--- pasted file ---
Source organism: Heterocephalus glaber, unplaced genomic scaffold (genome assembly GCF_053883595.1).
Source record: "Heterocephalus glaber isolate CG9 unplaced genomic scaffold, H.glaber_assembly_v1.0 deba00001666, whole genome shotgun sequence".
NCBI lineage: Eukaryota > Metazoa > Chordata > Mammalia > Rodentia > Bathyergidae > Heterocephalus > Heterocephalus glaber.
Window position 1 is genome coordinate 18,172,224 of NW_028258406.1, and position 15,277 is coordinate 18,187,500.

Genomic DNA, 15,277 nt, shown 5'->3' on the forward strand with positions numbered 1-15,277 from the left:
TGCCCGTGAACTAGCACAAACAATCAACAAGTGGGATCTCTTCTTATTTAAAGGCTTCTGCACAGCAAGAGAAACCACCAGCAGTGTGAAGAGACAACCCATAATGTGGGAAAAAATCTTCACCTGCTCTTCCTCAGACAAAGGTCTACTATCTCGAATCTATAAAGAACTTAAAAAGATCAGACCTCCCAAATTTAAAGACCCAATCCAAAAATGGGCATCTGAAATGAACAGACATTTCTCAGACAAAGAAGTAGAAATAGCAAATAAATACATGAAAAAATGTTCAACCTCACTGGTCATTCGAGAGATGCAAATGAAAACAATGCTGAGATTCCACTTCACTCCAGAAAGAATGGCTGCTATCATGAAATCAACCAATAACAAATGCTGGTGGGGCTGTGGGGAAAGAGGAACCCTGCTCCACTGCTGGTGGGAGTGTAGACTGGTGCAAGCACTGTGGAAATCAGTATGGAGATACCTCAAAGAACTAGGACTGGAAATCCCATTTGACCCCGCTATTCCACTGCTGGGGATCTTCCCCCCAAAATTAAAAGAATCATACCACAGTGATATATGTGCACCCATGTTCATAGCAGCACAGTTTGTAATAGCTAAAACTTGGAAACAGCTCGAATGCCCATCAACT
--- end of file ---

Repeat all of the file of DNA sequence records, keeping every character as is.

Source organism: Heterocephalus glaber, unplaced genomic scaffold (genome assembly GCF_053883595.1).
Source record: "Heterocephalus glaber isolate CG9 unplaced genomic scaffold, H.glaber_assembly_v1.0 deba00001666, whole genome shotgun sequence".
NCBI lineage: Eukaryota > Metazoa > Chordata > Mammalia > Rodentia > Bathyergidae > Heterocephalus > Heterocephalus glaber.
Window position 1 is genome coordinate 18,172,224 of NW_028258406.1, and position 15,277 is coordinate 18,187,500.

Genomic DNA, 15,277 nt, shown 5'->3' on the forward strand with positions numbered 1-15,277 from the left:
TGCCCGTGAACTAGCACAAACAATCAACAAGTGGGATCTCTTCTTATTTAAAGGCTTCTGCACAGCAAGAGAAACCACCAGCAGTGTGAAGAGACAACCCATAATGTGGGAAAAAATCTTCACCTGCTCTTCCTCAGACAAAGGTCTACTATCTCGAATCTATAAAGAACTTAAAAAGATCAGACCTCCCAAATTTAAAGACCCAATCCAAAAATGGGCATCTGAAATGAACAGACATTTCTCAGACAAAGAAGTAGAAATAGCAAATAAATACATGAAAAAATGTTCAACCTCACTGGTCATTCGAGAGATGCAAATGAAAACAATGCTGAGATTCCACTTCACTCCAGAAAGAATGGCTGCTATCATGAAATCAACCAATAACAAATGCTGGTGGGGCTGTGGGGAAAGAGGAACCCTGCTCCACTGCTGGTGGGAGTGTAGACTGGTGCAAGCACTGTGGAAATCAGTATGGAGATACCTCAAAGAACTAGGACTGGAAATCCCATTTGACCCCGCTATTCCACTGCTGGGGATCTTCCCCCCAAAATTAAAAGAATCATACCACAGTGATATATGTGCACCCATGTTCATAGCAGCACAGTTTGTAATAGCTAAAACTTGGAAACAGCTCGAATGCCCATCAACT